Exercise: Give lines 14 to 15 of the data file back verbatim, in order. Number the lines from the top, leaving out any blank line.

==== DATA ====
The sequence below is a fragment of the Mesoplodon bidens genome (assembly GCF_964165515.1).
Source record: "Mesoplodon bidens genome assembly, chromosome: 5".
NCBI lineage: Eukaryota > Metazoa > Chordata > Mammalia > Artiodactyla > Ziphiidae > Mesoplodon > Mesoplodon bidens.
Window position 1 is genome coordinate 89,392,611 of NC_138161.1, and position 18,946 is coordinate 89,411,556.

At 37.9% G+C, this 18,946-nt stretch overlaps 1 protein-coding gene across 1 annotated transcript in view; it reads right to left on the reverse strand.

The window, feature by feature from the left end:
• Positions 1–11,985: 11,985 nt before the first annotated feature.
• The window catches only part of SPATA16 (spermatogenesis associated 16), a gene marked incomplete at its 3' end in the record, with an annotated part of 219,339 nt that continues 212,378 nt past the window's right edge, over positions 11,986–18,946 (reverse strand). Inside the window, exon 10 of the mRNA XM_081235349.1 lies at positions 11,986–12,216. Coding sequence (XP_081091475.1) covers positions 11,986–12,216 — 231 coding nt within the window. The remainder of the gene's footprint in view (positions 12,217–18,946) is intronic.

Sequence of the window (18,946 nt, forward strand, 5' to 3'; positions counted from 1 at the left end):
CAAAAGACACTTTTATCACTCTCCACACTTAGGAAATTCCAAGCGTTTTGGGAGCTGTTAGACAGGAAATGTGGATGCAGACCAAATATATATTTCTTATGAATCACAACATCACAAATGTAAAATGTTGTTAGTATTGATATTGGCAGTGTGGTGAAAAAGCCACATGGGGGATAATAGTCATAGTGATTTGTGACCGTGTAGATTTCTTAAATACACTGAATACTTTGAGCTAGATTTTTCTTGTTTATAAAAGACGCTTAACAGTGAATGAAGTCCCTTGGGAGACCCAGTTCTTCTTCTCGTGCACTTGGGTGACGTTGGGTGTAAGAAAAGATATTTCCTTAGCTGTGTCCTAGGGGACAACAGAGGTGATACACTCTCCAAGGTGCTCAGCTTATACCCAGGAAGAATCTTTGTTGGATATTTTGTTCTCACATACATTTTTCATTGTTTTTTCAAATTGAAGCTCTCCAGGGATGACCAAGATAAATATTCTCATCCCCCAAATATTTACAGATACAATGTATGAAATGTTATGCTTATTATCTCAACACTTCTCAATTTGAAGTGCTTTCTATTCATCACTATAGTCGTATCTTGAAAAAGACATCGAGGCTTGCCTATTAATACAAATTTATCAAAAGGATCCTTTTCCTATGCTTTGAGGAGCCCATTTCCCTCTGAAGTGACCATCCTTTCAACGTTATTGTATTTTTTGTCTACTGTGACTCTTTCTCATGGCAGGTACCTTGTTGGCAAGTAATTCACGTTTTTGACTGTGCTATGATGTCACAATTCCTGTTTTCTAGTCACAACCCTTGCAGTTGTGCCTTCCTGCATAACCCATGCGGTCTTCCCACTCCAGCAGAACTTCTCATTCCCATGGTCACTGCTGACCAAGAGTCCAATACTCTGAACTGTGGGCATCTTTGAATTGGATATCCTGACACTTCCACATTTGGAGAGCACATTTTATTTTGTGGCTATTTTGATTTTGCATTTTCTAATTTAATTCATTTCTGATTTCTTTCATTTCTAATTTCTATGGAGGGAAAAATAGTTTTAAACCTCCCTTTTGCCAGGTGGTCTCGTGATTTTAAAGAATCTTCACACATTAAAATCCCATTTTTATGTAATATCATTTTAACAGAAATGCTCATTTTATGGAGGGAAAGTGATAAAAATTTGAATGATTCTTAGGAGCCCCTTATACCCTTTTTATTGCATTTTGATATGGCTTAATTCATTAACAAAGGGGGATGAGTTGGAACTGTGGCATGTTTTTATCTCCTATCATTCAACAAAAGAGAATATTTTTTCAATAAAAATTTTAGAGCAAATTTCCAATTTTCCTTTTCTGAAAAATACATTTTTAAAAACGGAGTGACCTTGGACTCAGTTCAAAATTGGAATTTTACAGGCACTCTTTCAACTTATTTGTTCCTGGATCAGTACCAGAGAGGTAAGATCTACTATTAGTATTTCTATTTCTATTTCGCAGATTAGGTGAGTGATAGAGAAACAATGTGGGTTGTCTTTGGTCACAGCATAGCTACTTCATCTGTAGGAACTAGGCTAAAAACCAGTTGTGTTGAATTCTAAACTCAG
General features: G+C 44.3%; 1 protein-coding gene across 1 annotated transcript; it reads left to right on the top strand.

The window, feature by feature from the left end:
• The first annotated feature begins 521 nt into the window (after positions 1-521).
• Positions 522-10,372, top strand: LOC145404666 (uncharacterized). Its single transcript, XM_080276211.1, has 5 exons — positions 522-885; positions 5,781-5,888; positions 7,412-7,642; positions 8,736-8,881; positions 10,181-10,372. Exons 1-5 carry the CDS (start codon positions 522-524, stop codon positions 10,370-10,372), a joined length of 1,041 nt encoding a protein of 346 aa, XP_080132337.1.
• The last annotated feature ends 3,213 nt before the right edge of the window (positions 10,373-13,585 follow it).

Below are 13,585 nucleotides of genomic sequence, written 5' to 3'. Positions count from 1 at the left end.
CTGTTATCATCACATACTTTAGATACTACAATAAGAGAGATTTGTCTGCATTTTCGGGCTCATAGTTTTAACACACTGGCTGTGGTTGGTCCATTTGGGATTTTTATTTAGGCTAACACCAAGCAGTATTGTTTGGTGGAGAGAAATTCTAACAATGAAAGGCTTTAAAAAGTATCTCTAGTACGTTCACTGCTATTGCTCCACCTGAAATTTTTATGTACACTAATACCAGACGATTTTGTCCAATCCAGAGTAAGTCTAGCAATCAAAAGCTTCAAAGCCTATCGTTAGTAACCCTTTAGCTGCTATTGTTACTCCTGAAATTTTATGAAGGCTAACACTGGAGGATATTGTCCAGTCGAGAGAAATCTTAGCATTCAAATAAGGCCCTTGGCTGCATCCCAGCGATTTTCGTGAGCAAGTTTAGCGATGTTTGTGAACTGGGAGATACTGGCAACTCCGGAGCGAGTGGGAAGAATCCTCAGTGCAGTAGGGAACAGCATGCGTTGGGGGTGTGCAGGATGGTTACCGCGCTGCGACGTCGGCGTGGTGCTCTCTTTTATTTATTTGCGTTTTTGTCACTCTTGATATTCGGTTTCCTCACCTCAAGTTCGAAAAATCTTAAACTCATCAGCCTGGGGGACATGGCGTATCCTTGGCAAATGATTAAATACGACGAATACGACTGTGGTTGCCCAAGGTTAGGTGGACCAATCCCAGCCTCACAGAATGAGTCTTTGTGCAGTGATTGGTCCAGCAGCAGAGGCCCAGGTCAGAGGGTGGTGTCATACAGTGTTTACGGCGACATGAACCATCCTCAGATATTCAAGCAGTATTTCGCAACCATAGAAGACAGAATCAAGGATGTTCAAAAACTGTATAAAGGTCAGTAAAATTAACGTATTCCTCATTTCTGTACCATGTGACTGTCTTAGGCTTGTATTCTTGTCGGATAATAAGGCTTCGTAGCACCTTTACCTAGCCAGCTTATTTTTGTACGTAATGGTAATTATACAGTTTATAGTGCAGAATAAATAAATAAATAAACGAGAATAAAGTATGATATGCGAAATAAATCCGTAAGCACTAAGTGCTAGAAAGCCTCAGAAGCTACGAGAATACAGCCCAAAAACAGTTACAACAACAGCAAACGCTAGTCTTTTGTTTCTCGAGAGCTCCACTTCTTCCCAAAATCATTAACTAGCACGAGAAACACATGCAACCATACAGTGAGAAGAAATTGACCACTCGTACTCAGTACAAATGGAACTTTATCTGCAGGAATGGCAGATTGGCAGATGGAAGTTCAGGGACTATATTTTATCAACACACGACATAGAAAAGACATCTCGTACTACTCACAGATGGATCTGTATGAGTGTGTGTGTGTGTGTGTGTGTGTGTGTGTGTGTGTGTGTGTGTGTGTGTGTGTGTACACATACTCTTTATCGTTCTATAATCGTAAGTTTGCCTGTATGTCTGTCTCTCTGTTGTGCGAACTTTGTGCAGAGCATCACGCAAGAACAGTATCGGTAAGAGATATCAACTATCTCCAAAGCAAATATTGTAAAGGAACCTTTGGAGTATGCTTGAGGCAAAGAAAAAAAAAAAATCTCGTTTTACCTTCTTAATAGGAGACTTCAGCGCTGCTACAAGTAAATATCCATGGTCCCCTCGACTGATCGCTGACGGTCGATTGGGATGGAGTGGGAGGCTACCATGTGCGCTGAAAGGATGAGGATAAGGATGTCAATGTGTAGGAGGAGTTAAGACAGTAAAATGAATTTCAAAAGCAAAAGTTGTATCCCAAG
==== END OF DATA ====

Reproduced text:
• Positions 522-10,372, top strand: LOC145404666 (uncharacterized). Its single transcript, XM_080276211.1, has 5 exons — positions 522-885; positions 5,781-5,888; positions 7,412-7,642; positions 8,736-8,881; positions 10,181-10,372. Exons 1-5 carry the CDS (start codon positions 522-524, stop codon positions 10,370-10,372), a joined length of 1,041 nt encoding a protein of 346 aa, XP_080132337.1.
• The last annotated feature ends 3,213 nt before the right edge of the window (positions 10,373-13,585 follow it).